Meet the winners of this year's Bethesda Magazine Green Awards, held in partnership with Bethesda Green
Keith Derrington, chief operating officer of Recurrent, which focuses on making buildings energy efficient
The Energy Savers
Rockville-based Recurrent is all about making commercial buildings more energy efficient. The 32-employee company figures out ways to improve heating and cooling systems, automate lighting, and make other changes to streamline operations.
“We try to find the most comprehensive solution and identify the savings,” says Keith Derrington, chief operating officer of Recurrent, which was established in 2013. The upgrades often make the spaces more comfortable for occupants and save thousands of dollars in energy expenses.
One of the best ways to tighten operating expenses is through energy efficiencies, says Robert Eisinger, managing partner of Rock Grove Associates Limited Partners and co-founder of Promark Real Estate Services in Rockville, who has turned to Recurrent for building projects.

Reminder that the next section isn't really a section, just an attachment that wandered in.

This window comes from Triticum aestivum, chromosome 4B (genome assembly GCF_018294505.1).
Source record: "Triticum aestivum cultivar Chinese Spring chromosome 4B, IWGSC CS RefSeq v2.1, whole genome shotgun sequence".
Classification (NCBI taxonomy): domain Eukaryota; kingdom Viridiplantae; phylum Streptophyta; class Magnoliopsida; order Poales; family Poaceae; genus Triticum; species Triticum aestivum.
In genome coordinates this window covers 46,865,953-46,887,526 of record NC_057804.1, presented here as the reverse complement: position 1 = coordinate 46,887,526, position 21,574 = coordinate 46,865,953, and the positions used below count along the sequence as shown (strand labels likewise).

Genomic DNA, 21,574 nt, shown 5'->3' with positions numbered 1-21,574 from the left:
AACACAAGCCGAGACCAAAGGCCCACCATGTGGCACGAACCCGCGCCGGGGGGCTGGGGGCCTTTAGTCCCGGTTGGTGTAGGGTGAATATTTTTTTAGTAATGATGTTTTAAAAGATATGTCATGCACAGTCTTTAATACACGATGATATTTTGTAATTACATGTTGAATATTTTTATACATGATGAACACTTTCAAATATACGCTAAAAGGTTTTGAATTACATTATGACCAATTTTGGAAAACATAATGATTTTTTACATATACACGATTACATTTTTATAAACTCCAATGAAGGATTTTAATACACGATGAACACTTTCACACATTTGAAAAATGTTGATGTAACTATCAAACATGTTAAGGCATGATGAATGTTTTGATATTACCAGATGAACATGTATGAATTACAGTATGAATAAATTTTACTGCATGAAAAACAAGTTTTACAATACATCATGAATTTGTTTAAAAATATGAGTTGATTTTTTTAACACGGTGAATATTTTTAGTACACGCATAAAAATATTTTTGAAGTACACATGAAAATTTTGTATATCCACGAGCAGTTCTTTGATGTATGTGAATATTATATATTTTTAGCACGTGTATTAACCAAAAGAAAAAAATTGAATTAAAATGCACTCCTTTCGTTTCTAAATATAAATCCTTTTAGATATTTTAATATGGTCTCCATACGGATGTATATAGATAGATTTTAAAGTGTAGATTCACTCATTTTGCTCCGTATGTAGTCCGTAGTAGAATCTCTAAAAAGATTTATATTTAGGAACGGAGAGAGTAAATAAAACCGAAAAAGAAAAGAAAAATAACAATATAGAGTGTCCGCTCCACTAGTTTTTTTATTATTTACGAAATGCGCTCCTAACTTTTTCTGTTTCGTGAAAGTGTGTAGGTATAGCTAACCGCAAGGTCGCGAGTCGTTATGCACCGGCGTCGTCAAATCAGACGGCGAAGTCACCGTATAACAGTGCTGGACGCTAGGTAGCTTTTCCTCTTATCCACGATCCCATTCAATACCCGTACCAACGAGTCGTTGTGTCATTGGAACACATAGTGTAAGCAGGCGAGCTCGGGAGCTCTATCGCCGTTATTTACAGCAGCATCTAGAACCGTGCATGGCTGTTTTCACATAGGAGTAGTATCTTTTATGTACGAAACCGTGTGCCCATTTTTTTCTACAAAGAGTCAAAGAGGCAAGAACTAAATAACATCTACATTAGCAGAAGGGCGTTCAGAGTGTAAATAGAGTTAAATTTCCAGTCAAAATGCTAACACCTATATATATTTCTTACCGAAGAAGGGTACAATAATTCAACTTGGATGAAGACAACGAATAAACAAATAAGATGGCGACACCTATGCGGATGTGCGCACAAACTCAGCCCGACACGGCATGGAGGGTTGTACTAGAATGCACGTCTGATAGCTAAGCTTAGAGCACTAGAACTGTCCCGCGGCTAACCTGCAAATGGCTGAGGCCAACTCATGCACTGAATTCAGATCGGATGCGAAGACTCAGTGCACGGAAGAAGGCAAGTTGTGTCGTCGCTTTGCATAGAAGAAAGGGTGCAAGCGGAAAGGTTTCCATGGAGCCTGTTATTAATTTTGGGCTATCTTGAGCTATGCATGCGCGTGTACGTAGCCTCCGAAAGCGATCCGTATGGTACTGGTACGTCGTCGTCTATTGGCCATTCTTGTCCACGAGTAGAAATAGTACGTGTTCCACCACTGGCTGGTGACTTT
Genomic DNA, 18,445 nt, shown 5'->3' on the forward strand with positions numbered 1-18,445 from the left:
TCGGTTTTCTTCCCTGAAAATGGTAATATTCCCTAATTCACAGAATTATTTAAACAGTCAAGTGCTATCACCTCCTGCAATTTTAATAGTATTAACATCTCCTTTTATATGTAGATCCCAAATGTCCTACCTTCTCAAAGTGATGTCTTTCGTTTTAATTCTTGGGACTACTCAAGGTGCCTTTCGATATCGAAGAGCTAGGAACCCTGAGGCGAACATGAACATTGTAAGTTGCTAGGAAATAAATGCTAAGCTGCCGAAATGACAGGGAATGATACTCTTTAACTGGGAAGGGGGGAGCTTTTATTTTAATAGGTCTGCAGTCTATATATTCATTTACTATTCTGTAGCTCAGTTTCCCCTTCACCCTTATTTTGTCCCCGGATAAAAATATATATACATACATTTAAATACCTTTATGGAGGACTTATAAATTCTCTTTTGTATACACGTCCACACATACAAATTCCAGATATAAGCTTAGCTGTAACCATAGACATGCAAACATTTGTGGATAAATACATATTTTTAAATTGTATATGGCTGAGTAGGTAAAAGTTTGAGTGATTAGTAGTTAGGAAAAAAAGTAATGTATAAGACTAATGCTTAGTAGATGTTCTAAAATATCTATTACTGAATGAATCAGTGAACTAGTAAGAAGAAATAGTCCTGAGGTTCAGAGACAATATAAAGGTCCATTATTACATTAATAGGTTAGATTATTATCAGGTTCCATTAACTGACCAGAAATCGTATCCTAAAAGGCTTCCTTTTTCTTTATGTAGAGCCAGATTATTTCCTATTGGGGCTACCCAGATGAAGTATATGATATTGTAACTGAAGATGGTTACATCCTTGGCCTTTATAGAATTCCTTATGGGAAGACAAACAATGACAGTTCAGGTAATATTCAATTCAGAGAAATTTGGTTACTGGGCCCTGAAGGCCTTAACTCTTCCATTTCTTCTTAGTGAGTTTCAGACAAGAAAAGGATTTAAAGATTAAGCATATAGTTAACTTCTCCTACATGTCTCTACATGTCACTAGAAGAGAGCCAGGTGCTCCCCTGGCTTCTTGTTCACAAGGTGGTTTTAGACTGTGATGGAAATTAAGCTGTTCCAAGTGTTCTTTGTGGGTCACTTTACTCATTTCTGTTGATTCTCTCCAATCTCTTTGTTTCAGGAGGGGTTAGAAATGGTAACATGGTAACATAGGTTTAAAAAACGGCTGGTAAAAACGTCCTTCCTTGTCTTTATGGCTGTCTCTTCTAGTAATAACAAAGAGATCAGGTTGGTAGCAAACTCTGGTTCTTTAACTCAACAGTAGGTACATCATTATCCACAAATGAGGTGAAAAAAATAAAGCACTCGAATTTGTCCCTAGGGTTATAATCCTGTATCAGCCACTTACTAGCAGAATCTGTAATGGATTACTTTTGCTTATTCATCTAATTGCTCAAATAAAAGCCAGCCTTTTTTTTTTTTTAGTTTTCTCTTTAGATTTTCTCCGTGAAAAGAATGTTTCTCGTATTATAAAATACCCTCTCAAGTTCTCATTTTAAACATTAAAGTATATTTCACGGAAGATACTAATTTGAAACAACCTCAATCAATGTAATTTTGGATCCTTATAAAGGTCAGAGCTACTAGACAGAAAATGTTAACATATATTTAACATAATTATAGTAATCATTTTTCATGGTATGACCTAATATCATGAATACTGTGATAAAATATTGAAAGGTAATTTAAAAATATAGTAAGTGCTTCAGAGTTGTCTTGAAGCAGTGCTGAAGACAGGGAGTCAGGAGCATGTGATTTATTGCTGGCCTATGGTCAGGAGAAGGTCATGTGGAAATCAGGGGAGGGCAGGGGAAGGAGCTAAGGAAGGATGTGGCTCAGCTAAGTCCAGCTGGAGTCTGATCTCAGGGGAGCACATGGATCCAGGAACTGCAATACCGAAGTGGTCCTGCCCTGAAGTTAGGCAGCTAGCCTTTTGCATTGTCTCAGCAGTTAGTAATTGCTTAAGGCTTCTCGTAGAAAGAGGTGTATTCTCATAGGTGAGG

Eisinger hired Recurrent in 2016 to oversee energy renovations (completed early this year) for Gaithersburg’s Shady Grove Professional Building and adjacent Shady Grove Comfort Inn, which Rock Grove owns. Derrington says the original 1980s heating and cooling systems were still functioning at the buildings, but new technology provided opportunities for savings, including wireless thermostats and sensors that allow temperatures to be adjusted for rooms not in use, saving electricity.
Derrington says some commercial business owners have been reluctant in the past to invest in energy efficiency projects because they may not own the property long enough to reap the benefits. The Gaithersburg renovation was the first project to use a Montgomery County program called Commercial Property Assessed Clean Energy (C-PACE), made possible by state law that took effect in 2014. With C-PACE, there are no upfront costs, and owners repay the cost of the project as a surcharge—which can be stretched up to 20 years—on their property tax bill. The $1.4 million in improvements at the Gaithersburg properties are expected to translate into annual energy savings of about $156,000. Rock Grove is paying back $125,000 a year for the improvements, so the company expects a net savings of $31,000 each year.
Next up for Recurrent are commercial retrofit energy jobs in Rockville and Frederick County, including a comprehensive C-PACE project that will lower energy use by 50 percent for the Exchange Place office building in Rockville. Says Eisinger: “This is the beginning of a wave. All the old structures will be renovated like this.”